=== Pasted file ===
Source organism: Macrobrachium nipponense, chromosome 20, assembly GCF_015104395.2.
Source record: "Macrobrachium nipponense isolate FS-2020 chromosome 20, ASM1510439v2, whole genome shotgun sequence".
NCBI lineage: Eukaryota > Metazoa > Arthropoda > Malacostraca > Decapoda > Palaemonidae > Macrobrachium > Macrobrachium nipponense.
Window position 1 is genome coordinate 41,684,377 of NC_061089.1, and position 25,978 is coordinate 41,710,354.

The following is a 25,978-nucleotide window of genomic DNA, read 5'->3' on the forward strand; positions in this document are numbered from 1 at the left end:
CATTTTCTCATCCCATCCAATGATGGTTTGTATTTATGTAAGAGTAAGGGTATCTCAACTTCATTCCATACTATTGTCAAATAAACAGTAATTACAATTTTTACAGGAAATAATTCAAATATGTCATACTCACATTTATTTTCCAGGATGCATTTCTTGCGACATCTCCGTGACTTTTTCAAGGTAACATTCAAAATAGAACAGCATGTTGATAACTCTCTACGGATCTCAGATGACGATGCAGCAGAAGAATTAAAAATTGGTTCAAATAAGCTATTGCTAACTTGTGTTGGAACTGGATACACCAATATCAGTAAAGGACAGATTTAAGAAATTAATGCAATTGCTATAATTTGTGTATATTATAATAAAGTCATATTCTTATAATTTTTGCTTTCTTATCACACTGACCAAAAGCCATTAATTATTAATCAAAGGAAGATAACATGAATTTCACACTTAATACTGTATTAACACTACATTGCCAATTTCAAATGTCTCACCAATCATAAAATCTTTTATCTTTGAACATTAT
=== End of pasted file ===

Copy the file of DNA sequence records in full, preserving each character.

Source organism: Macrobrachium nipponense, chromosome 20, assembly GCF_015104395.2.
Source record: "Macrobrachium nipponense isolate FS-2020 chromosome 20, ASM1510439v2, whole genome shotgun sequence".
NCBI lineage: Eukaryota > Metazoa > Arthropoda > Malacostraca > Decapoda > Palaemonidae > Macrobrachium > Macrobrachium nipponense.
Window position 1 is genome coordinate 41,684,377 of NC_061089.1, and position 25,978 is coordinate 41,710,354.

The following is a 25,978-nucleotide window of genomic DNA, read 5'->3' on the forward strand; positions in this document are numbered from 1 at the left end:
CATTTTCTCATCCCATCCAATGATGGTTTGTATTTATGTAAGAGTAAGGGTATCTCAACTTCATTCCATACTATTGTCAAATAAACAGTAATTACAATTTTTACAGGAAATAATTCAAATATGTCATACTCACATTTATTTTCCAGGATGCATTTCTTGCGACATCTCCGTGACTTTTTCAAGGTAACATTCAAAATAGAACAGCATGTTGATAACTCTCTACGGATCTCAGATGACGATGCAGCAGAAGAATTAAAAATTGGTTCAAATAAGCTATTGCTAACTTGTGTTGGAACTGGATACACCAATATCAGTAAAGGACAGATTTAAGAAATTAATGCAATTGCTATAATTTGTGTATATTATAATAAAGTCATATTCTTATAATTTTTGCTTTCTTATCACACTGACCAAAAGCCATTAATTATTAATCAAAGGAAGATAACATGAATTTCACACTTAATACTGTATTAACACTACATTGCCAATTTCAAATGTCTCACCAATCATAAAATCTTTTATCTTTGAACATTAT